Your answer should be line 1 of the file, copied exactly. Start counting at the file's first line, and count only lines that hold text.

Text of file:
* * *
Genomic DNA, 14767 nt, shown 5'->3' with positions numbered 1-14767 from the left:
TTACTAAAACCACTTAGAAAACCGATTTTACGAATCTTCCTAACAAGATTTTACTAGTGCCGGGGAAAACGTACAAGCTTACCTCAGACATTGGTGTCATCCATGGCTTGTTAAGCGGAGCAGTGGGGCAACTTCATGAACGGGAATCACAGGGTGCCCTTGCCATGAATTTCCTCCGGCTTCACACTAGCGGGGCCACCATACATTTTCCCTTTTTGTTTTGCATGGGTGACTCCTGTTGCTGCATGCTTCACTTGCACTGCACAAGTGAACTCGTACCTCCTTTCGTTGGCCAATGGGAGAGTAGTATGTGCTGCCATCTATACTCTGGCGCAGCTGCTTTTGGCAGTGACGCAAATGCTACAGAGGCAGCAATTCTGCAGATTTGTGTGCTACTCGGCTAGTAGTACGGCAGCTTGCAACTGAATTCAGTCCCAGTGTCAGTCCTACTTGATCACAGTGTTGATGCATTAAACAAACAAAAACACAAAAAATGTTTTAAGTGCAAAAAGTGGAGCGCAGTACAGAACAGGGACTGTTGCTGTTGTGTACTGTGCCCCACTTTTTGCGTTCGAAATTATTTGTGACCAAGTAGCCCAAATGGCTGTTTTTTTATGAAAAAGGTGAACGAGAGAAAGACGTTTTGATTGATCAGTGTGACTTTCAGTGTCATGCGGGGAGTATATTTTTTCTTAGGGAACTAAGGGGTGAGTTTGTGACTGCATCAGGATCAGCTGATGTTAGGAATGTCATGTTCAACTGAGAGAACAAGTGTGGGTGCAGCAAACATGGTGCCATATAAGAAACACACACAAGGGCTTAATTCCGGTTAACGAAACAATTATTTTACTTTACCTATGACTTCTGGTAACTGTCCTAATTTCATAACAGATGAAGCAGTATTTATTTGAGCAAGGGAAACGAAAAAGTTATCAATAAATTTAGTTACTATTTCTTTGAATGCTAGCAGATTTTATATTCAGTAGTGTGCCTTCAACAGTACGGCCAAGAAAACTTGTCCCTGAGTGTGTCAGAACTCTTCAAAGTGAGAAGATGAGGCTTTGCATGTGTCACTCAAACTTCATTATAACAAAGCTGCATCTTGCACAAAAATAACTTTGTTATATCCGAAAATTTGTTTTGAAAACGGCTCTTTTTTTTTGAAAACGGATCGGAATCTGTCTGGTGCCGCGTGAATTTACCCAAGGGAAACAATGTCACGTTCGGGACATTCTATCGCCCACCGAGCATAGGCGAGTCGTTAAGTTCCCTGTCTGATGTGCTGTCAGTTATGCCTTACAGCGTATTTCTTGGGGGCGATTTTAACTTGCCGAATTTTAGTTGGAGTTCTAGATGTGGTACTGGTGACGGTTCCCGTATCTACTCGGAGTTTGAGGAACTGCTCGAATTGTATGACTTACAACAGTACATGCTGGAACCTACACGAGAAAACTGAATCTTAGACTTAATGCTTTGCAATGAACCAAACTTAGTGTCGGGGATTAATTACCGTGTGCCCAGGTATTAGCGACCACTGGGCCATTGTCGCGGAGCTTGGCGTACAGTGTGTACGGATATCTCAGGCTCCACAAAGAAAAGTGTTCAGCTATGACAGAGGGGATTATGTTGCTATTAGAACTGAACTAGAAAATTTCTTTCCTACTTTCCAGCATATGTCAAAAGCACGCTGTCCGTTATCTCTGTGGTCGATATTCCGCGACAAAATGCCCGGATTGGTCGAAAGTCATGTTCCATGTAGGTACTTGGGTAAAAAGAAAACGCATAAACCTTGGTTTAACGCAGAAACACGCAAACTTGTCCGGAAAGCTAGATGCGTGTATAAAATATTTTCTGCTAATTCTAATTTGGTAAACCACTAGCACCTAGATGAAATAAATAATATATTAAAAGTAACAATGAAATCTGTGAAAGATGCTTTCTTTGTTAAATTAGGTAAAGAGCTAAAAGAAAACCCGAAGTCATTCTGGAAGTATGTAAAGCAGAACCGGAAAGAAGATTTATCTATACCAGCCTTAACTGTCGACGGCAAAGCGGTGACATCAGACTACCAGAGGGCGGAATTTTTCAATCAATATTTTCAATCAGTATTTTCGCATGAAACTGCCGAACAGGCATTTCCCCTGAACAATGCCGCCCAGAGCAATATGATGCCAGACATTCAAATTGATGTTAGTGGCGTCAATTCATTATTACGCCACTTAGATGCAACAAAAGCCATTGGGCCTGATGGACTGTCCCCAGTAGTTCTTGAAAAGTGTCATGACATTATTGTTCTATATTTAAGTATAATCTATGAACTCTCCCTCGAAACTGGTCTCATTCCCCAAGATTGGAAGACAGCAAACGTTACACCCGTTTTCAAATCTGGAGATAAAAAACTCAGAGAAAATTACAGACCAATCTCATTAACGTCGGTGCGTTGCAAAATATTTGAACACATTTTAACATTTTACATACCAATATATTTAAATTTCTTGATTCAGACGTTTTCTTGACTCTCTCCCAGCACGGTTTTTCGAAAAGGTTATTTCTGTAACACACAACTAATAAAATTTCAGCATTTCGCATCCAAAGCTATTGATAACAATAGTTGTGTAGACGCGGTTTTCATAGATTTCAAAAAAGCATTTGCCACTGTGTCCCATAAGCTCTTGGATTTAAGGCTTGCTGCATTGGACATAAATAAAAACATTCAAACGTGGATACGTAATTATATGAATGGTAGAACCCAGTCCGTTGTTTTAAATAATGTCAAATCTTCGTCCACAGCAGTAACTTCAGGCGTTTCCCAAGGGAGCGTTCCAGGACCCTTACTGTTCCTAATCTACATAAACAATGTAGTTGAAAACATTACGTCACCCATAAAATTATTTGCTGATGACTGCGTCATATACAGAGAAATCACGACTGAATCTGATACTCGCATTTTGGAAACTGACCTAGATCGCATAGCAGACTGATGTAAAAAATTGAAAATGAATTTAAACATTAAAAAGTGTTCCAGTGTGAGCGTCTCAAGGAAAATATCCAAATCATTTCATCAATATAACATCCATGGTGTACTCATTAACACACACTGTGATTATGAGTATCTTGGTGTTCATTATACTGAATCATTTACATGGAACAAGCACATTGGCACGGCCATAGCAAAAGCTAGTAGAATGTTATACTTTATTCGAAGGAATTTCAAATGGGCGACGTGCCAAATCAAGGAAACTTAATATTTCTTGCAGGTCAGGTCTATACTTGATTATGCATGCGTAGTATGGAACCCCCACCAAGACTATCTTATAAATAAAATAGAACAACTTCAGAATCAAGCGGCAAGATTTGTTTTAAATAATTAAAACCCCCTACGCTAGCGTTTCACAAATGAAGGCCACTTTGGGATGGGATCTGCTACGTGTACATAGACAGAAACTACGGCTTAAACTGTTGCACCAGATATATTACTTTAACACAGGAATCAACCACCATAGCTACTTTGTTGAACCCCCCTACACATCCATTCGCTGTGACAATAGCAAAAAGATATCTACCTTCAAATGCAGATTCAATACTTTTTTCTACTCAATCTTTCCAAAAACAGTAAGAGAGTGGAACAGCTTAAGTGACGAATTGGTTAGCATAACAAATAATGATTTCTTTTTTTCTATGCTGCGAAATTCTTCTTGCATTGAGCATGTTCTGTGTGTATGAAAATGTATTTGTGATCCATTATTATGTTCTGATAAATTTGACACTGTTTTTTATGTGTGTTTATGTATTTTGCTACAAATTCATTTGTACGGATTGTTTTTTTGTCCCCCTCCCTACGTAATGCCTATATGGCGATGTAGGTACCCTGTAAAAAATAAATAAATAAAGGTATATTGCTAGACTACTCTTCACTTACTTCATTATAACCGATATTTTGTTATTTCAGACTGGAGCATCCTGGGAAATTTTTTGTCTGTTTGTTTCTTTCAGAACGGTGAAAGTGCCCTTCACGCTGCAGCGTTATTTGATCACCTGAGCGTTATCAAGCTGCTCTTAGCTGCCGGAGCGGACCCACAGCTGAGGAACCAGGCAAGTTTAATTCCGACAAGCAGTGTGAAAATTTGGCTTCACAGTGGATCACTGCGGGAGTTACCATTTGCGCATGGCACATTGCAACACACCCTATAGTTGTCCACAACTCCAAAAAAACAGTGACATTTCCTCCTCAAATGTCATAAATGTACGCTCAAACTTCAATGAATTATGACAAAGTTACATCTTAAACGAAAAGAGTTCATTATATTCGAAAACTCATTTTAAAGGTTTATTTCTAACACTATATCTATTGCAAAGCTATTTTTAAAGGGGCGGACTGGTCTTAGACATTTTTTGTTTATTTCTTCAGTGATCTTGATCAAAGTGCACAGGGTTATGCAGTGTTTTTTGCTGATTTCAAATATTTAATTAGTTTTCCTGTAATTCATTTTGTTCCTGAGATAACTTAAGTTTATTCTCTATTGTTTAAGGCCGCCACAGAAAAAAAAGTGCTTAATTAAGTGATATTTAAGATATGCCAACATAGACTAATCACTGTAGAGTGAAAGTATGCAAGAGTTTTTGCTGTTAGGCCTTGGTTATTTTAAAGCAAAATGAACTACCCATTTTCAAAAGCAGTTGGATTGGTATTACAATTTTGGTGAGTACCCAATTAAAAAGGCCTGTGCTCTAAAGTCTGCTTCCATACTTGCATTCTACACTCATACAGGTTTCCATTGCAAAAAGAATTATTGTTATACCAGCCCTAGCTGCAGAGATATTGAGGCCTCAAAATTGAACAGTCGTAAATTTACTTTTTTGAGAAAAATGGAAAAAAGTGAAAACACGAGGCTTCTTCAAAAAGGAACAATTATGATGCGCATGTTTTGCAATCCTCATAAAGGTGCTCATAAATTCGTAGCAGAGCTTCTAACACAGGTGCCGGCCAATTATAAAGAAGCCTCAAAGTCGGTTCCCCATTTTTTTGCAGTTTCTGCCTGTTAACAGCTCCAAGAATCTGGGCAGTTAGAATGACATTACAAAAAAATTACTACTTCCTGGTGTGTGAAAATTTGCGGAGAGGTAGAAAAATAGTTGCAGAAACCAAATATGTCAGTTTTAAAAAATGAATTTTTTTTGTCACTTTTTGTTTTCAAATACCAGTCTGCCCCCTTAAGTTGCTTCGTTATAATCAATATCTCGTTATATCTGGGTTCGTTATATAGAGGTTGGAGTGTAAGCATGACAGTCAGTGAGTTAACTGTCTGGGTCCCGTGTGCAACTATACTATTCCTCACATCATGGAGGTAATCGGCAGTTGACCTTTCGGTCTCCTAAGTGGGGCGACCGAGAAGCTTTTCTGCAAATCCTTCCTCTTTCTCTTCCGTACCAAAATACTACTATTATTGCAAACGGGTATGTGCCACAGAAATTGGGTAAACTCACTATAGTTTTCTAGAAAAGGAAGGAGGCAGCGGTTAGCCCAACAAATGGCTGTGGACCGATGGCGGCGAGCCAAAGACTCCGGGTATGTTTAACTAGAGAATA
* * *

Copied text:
Genomic DNA, 14767 nt, shown 5'->3' with positions numbered 1-14767 from the left: